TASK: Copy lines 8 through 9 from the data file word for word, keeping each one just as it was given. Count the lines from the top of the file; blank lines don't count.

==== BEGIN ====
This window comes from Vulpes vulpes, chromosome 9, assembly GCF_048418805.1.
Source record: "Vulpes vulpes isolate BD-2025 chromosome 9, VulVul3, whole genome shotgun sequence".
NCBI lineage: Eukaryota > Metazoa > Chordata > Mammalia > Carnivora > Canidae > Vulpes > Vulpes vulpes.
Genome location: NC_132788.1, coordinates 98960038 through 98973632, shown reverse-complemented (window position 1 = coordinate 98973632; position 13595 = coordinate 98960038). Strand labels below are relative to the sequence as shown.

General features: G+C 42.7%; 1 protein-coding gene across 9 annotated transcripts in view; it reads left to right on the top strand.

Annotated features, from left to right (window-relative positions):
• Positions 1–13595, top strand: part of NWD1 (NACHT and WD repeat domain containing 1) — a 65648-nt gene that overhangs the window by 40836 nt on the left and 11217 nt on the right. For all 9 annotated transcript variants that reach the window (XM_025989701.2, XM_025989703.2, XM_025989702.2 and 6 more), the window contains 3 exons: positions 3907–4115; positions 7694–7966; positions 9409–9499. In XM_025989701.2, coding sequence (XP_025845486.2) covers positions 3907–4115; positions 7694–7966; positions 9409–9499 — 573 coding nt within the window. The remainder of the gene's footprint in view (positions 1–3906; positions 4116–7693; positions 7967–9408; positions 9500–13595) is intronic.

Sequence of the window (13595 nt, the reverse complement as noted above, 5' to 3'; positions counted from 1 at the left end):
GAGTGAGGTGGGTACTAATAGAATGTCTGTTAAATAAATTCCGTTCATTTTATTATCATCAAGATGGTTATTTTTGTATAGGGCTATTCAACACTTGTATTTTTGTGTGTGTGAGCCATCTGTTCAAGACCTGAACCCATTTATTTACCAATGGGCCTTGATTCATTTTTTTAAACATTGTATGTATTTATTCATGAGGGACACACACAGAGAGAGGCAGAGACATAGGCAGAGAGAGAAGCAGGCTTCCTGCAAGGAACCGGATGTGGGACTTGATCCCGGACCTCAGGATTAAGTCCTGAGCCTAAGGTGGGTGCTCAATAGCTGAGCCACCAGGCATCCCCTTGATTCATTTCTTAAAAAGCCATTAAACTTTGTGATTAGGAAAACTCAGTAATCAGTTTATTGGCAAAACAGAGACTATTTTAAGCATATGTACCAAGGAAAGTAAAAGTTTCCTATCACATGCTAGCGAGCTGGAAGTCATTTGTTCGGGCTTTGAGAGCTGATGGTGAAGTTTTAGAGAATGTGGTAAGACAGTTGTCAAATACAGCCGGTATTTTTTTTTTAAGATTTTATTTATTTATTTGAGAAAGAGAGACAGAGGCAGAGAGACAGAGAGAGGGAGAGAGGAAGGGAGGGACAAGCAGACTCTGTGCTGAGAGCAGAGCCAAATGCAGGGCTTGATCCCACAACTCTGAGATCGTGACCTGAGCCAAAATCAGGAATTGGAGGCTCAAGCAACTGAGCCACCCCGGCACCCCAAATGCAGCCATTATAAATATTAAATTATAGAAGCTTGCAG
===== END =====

Sequence of the window (13595 nt, the reverse complement as noted above, 5' to 3'; positions counted from 1 at the left end):
GAGTGAGGTGGGTACTAATAGAATGTCTGTTAAATAAATTCCGTTCATTTTATTATCATCAAGATGGTTATTTTTGTATAGGGCTATTCAACACTTGTATTTTTGTGTGTGTGAGCCATCTGTTCAAGACCTGAACCCATTTATTTACCAATGGGCCTTGATTCATTTTTTTAAACATTGTATGTATTTATTCATGAGGGACACACACAGAGAGAGGCAGAGACATAGGCAGAGAGAGAAGCAGGCTTCCTGCAAGGAACCGGATGTGGGACTTGATCCCGGACCTCAGGATTAAGTCCTGAGCCTAAGGTGGGTGCTCAATAGCTGAGCCACCAGGCATCCCCTTGATTCATTTCTTAAAAAGCCATTAAACTTTGTGATTAGGAAAACTCAGTAATCAGTTTATTGGCAAAACAGAGACTATTTTAAGCATATGTACCAAGGAAAGTAAAAGTTTCCTATCACATGCTAGCGAGCTGGAAGTCATTTGTTCGGGCTTTGAGAGCTGATGGTGAAGTTTTAGAGAATGTGGTAAGACAGTTGTCAAATACAGCCGGTATTTTTTTTTTAAGATTTTATTTATTTATTTGAGAAAGAGAGACAGAGGCAGAGAGACAGAGAGAGGGAGAGAGGAAGGGAGGGACAAGCAGACTCTGTGCTGAGAGCAGAGCCAAATGCAGGGCTTGATCCCACAACTCTGAGATCGTGACCTGAGCCAAAATCAGGAATTGGAGGCTCAAGCAACTGAGCCACCCCGGCACCCCAAATGCAGCCATTATAAATATTAAATTATAGAAGCTTGCAG